Credit: Flickr / Paul Hudson

Review: IDLES at the QMU


Credit: Flickr / Paul Hudson

Axel Koch
Music Columnist

Originally scheduled to be held at the O2 ABC, the IDLES concert last Saturday (20 October) was one of many to be moved to a different venue following the School of Art fire earlier this year. The Bristol punk band ended up playing at the significantly smaller Queen Margaret Union’s Qudos instead – a venue I’d previously associated only with drunken freshers belting out “Mr Brightside” and a particularly drowsy Cigarettes After Sex gig last year. Despite this, and however improbable it sounds, the venue managed to evoke the spirit of CBGB and the Roxy with the phenomenal IDLES on stage.

The significantly smaller capacity of the QMU surely helped with that, as it only took me until the middle of their opening song to be doused all over in sweat. That opener, “Colossus”, also started off the band’s latest album, Joy as an Act of Resistance, (released last month and bloody brilliant), and while that track sounds pretty great on record already, it’s on a wholly different level live. Drummer Jon Beavis and bassist Adam Devonshire were by themselves for the first minute or so, putting down a gloomy post-punk rhythm as frontman Joe Talbot and the two guitarists slowly enter the stage. The song steadily increases in intensity through its ominous “Goes and it goes and it goes” mantra, but it still doesn’t quite reach its climax. That comes after a few seconds of silence, which Talbot uses to greet the audience before all hell breaks loose. “I’m like Stone Cold Steve Austin / I put homophobes in coffins”, Talbot screams, but the time to appreciate his eloquently incendiary lyrics is at home by yourself; now is the time to howl like a lunatic, dance like you’re having a fit, and to let yourself be carried along by the riotous wave of the crowd. At the end of the song, I find myself displaced at least thirty feet from my starting point and regretting wearing a jumper instead of a t-shirt, but before I get much of a chance to contemplate my sartorial decisions, IDLES go right back in for the knock-out punch with “Never Fight a Man with a Perm”. I think I cringed the first time I heard Talbot referring to cocaine as “a bag of Charlie Sheen”, but the energy and conviction he and his bandmates bring to their live performances immediately dispel any such protestations.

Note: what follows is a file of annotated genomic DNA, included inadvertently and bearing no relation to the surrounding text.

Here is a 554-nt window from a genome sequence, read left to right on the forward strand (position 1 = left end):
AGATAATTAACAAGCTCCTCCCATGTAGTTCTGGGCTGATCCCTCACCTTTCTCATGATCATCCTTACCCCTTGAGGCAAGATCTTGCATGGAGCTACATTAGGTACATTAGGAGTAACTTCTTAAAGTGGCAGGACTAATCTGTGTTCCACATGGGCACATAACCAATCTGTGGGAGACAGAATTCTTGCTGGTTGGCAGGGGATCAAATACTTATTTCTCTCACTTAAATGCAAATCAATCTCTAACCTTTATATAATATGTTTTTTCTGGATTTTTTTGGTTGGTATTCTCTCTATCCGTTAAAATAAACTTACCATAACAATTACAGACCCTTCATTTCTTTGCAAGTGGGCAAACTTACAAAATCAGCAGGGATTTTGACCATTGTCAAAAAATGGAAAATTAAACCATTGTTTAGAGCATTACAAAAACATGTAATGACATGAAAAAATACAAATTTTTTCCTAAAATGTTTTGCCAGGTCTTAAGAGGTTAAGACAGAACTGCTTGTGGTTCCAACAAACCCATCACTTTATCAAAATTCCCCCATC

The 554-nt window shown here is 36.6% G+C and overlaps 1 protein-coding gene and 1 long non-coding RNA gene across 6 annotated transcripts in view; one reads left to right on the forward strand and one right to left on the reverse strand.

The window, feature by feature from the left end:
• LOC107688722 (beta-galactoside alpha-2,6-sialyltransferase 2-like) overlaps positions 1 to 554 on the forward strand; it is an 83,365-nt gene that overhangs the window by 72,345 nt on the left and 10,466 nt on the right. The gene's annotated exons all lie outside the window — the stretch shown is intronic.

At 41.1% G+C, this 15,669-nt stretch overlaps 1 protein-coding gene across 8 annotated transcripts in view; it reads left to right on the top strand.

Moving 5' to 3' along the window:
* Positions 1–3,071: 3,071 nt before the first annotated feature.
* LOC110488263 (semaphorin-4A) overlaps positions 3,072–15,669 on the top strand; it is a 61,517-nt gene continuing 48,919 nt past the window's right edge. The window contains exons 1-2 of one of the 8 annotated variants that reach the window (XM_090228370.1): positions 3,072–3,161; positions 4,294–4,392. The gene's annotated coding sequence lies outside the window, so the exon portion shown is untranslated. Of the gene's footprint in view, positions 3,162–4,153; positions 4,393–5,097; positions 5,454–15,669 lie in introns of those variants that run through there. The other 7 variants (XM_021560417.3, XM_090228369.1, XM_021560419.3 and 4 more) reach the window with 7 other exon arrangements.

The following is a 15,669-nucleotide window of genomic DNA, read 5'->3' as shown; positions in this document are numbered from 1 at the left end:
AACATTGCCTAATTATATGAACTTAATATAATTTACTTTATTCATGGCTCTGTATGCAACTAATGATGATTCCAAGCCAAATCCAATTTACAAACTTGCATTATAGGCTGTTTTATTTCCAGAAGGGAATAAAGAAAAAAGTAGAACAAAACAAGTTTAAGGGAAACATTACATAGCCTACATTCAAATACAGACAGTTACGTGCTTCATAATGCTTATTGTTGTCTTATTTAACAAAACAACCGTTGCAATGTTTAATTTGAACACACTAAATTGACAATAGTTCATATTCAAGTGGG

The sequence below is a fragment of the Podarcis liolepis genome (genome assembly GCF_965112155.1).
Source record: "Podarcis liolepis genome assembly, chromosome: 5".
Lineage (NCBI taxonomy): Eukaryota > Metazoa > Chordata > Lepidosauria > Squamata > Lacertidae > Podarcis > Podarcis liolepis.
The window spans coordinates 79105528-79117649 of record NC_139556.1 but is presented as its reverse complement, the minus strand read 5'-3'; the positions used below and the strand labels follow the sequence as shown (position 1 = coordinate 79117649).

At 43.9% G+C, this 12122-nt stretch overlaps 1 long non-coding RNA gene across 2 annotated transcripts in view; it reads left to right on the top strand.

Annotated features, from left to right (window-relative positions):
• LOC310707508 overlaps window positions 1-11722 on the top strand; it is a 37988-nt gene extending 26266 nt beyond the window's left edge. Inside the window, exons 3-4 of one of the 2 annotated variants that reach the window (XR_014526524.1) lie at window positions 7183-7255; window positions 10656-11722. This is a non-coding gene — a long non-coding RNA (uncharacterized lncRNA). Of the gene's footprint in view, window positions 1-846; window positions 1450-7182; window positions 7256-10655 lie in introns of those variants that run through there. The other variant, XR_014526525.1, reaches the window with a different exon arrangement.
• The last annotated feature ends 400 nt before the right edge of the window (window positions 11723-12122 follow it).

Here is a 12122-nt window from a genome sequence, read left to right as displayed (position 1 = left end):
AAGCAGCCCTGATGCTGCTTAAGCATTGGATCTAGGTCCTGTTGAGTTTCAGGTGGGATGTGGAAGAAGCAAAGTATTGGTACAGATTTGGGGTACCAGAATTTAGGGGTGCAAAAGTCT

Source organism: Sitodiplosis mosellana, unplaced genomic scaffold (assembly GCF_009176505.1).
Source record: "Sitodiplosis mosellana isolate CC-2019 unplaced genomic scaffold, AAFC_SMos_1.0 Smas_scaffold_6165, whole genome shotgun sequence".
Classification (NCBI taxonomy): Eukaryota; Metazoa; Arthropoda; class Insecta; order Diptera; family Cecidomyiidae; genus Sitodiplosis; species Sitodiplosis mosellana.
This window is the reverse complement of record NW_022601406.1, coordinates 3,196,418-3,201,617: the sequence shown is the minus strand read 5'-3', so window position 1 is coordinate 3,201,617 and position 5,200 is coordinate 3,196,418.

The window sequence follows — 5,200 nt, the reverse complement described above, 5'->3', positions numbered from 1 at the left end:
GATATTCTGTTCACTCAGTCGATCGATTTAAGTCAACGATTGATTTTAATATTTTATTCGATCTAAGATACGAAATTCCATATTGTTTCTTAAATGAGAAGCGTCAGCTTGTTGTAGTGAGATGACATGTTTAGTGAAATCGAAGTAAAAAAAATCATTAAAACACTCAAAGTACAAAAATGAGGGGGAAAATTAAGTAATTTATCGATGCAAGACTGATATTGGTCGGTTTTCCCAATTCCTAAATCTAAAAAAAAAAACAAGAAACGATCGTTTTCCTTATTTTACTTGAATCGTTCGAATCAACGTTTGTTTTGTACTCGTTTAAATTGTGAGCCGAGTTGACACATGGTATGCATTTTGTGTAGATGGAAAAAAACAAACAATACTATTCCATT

Conviction is the key word when it comes to IDLES. They are such a passionately political band, (“Motheris preceded by a chant of “I am a feminist”), that just hearing the brief SparkNotes summaries Talbot introduces his songs with – “this one’s about Brexit, this one goes out to the immigrants, now let’s take a few minutes to discuss the decline of the NHS in musical form” – might make you fear for heavy-handed lectures. However, IDLES avoid that kind of leftist idealism with panache by approaching these topics with a delicious sense of satire (“Islam didn’t eat your hamster”), but more importantly, by also being completely fucking earnest (Nirvana’s infamous “I Hate Myself and I Want to Die” is remodelled into “I love myself and I want to try” on “Samaritans”). “Danny Nedelko” is the rare song about immigration that is not a total cringefest by virtue of its positive but non-preachy attitude – what better way of signalling the virtues of immigration than by equating Freddie Mercury to a Nigerian mother of three? The subject of that song is present at the QMU as well by the way, as the frontman of fellow Bristol punks and opening act Heavy Lungs, although their main value lies perhaps rather in showcasing the various stages of cocaine intake than anything related to music.

IDLES run a slight risk of frontloading their surprisingly long 80-minute set by playing all of their most rousing songs (“Mother”, “Faith in the City”, “I’m Scum”) right at the start, but as you can tell from the constant average of 2.5 people per song being carried off for crowd-surfing, not the slightest slouch occurs. Late highlights include the liberating release that comes from shouting “I kissed a boy and I liked it” to “Samaritans”, bringing people on stage for the bar-fight chorus of “Exeter”, and an impromptu recital of “All I Want for Christmas Is You” led by guitarist Mark Bowen.

The concert ends the way it began – just like Joy as an Act of Resistance. And just like “Colossus”, “Rottweiler” (summary for this one: “Don’t read the fucking Sun, it’ll give you cancer”) sounds even better on stage than on record. In contrast to the opener’s slow build-up, IDLES leave everything on a note of raucous distortion with enough strobe lights to kill off any attendant epileptics, as Talbot leaves the stage, first to cede the spotlight to the savage cacophony his bandmates descend into. Also, no encores, “’cause we’re not dicks”.


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